The AmpR Small platform is a completely new design for building smaller and roomier EVs in the European B segment. (The European B segment, or ‘small car’ segment covers cars from approximately 3.7 to 4.2 metres long and is roughly equivalent to the Australian VFACTS light car category).

The AmpR platform allows for a wider track and wheels further out to the corners, meaning there is more leg and hip room to be found in cars built on it than an equivalent size petrol/diesel car.

Between its design and sharing a number of parts with the existing CMF-B platform, EV built on the AmpR Small chassis are also expected to be significantly cheaper to produce.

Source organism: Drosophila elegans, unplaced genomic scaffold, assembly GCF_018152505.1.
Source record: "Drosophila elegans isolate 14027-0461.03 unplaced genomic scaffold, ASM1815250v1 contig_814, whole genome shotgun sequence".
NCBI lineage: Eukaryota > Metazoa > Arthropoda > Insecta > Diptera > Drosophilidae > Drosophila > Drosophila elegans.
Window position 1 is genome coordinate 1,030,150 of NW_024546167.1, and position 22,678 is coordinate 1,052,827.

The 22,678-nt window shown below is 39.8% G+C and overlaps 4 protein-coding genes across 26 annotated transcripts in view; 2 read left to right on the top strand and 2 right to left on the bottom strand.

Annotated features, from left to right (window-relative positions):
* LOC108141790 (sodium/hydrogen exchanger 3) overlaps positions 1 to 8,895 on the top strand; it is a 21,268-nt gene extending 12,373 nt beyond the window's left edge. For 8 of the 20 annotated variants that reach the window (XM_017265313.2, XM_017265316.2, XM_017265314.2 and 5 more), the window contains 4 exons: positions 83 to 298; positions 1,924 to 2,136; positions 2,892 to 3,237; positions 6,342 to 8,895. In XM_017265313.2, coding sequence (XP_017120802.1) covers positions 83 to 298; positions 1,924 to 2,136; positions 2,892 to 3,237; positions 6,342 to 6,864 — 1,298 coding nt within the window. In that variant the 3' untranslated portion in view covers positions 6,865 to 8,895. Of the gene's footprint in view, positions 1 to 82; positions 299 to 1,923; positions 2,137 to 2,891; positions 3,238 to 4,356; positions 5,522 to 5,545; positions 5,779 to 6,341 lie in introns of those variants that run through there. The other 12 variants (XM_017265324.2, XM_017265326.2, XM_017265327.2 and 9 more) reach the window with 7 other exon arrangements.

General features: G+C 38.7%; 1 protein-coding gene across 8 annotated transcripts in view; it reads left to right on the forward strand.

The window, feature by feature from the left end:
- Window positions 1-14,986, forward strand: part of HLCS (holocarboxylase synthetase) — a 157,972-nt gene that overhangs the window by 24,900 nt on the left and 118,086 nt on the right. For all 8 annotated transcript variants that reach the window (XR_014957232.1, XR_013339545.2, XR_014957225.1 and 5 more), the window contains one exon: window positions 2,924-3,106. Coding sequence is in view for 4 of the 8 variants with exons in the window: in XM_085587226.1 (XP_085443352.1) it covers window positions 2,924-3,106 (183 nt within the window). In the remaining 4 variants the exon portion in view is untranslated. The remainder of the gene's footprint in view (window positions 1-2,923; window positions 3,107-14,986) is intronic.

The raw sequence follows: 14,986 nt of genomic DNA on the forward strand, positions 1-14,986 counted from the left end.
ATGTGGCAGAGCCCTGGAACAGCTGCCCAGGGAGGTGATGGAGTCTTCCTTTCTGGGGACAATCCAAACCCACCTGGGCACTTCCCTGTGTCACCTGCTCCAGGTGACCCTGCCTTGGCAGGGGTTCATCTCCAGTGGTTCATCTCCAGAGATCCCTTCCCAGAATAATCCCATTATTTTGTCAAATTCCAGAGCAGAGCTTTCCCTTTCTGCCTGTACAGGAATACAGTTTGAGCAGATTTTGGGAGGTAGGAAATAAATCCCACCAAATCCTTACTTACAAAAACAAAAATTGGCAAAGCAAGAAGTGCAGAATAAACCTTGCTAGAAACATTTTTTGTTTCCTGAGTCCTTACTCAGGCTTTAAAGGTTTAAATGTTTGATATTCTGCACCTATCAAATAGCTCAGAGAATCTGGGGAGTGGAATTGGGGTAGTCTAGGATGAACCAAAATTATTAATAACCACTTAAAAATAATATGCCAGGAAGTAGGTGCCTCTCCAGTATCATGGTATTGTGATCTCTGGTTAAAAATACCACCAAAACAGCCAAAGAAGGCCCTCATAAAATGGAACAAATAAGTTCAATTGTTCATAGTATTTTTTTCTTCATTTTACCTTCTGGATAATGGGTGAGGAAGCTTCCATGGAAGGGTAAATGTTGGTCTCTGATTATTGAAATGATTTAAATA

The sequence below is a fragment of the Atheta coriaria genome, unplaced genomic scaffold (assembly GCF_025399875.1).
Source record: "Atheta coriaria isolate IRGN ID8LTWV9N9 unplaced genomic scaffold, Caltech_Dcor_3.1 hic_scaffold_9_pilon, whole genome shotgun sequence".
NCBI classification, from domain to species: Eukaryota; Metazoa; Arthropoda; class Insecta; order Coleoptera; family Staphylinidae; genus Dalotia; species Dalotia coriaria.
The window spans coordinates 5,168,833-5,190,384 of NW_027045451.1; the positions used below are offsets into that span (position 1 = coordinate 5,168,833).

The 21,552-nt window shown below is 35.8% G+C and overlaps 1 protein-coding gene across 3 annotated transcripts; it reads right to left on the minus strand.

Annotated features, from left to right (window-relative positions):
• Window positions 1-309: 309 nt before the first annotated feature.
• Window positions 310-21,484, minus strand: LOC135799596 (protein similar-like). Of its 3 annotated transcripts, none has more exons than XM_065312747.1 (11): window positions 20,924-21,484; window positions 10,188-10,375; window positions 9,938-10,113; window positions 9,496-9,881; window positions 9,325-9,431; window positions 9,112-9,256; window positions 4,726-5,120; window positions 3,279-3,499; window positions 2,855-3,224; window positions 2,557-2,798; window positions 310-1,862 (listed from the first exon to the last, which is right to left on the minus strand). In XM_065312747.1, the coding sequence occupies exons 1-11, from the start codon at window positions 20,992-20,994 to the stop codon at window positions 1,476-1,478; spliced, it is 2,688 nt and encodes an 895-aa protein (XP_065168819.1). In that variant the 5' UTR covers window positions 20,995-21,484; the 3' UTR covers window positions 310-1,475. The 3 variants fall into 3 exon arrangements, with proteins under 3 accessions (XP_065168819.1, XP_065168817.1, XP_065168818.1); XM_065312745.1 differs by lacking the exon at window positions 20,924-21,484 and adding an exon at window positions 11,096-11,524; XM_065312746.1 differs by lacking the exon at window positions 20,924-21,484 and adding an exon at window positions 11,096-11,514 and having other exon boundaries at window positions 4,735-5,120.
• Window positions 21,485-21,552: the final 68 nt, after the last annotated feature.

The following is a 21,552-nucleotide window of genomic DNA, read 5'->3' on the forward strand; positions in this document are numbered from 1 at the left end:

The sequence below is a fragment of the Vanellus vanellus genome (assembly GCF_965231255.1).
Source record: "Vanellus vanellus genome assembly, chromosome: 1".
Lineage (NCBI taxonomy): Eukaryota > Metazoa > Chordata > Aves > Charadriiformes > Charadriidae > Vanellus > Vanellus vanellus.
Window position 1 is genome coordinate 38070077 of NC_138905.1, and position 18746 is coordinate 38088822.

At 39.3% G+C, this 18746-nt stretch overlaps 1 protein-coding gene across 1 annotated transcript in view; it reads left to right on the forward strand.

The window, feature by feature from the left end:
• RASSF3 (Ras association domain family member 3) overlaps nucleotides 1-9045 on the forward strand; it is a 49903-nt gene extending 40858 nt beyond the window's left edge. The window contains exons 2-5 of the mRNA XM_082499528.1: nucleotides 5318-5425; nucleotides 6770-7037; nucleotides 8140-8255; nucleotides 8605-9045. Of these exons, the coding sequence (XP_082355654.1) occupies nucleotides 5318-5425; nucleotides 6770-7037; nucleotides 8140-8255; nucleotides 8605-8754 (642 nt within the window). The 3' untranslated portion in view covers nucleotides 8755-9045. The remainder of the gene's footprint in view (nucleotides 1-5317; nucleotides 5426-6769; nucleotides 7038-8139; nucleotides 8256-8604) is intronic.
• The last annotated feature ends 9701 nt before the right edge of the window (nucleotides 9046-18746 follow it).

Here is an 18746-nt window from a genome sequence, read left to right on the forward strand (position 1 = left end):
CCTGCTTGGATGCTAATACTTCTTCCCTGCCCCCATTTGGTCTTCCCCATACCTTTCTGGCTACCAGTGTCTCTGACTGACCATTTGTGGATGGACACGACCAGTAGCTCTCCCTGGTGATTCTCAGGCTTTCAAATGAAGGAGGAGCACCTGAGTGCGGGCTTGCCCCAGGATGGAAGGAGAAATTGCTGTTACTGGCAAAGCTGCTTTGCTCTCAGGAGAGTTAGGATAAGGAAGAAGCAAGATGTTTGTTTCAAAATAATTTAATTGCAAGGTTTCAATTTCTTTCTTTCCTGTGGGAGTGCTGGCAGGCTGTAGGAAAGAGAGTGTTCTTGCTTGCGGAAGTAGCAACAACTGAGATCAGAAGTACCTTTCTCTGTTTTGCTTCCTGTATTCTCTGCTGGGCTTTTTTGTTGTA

Renault in fact has high hopes for the AmpR platform to bring down costs to a point they can produce a range of lower price small electric cars. (This is currently a significant hole in the EV market – particularly in Australia).

By doing so, they hope to be able to offer Euro style and quality EVs that are priced within cooee of the influx of cheaper Chinese models currently starting to reach Europe. (At present, the rash of ‘Chinese cheapies’ in Europe are threatening to take that bread-and butter mass market away from the Euro manufacturers unless they do something soon.

In fact, there is significant push-back by the EU over the potential selling of Chinese EVs below production costs – sometimes referred to as ‘dumping’).

Drivetrain and performance:

In Europe, the R5 will be produced with two battery sizes (40 kWh and 52 kWh) and two motor options (90 kW/225 Nm and 110 kW/245 Nm) with the 110 kW motor being paired with the 52 kWh battery and the 90 kW motor paired with the 40 kWh battery.